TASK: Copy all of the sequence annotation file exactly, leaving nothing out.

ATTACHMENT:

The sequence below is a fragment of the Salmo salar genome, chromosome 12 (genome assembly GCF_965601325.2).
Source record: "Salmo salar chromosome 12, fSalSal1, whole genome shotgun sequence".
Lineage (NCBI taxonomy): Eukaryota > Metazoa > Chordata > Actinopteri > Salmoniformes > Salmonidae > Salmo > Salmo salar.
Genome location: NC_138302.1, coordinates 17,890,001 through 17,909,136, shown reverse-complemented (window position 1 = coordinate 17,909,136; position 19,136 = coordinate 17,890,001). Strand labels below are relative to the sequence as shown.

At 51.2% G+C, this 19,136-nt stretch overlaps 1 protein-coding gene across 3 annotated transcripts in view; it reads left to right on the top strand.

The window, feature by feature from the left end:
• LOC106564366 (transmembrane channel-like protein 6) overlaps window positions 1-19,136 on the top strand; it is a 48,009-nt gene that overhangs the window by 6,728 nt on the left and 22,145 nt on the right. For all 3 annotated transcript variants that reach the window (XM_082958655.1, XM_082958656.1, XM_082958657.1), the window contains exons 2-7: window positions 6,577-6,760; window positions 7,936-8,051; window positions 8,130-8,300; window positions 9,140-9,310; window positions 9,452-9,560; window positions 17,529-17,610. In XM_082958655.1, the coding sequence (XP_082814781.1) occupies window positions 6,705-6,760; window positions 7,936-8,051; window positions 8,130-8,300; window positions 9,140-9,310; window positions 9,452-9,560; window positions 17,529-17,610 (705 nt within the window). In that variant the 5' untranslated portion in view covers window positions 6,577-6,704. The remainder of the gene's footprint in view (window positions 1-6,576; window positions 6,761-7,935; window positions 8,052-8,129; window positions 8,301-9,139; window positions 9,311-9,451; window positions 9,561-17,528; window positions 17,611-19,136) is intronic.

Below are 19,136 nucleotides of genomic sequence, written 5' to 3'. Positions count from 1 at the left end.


The sequence below is a fragment of the Salmo salar genome, chromosome 12 (genome assembly GCF_965601325.2).
Source record: "Salmo salar chromosome 12, fSalSal1, whole genome shotgun sequence".
Lineage (NCBI taxonomy): Eukaryota > Metazoa > Chordata > Actinopteri > Salmoniformes > Salmonidae > Salmo > Salmo salar.
Genome location: NC_138302.1, coordinates 17,890,001 through 17,909,136, shown reverse-complemented (window position 1 = coordinate 17,909,136; position 19,136 = coordinate 17,890,001). Strand labels below are relative to the sequence as shown.

At 51.2% G+C, this 19,136-nt stretch overlaps 1 protein-coding gene across 3 annotated transcripts in view; it reads left to right on the top strand.

The window, feature by feature from the left end:
• LOC106564366 (transmembrane channel-like protein 6) overlaps window positions 1-19,136 on the top strand; it is a 48,009-nt gene that overhangs the window by 6,728 nt on the left and 22,145 nt on the right. For all 3 annotated transcript variants that reach the window (XM_082958655.1, XM_082958656.1, XM_082958657.1), the window contains exons 2-7: window positions 6,577-6,760; window positions 7,936-8,051; window positions 8,130-8,300; window positions 9,140-9,310; window positions 9,452-9,560; window positions 17,529-17,610. In XM_082958655.1, the coding sequence (XP_082814781.1) occupies window positions 6,705-6,760; window positions 7,936-8,051; window positions 8,130-8,300; window positions 9,140-9,310; window positions 9,452-9,560; window positions 17,529-17,610 (705 nt within the window). In that variant the 5' untranslated portion in view covers window positions 6,577-6,704. The remainder of the gene's footprint in view (window positions 1-6,576; window positions 6,761-7,935; window positions 8,052-8,129; window positions 8,301-9,139; window positions 9,311-9,451; window positions 9,561-17,528; window positions 17,611-19,136) is intronic.

Below are 19,136 nucleotides of genomic sequence, written 5' to 3'. Positions count from 1 at the left end.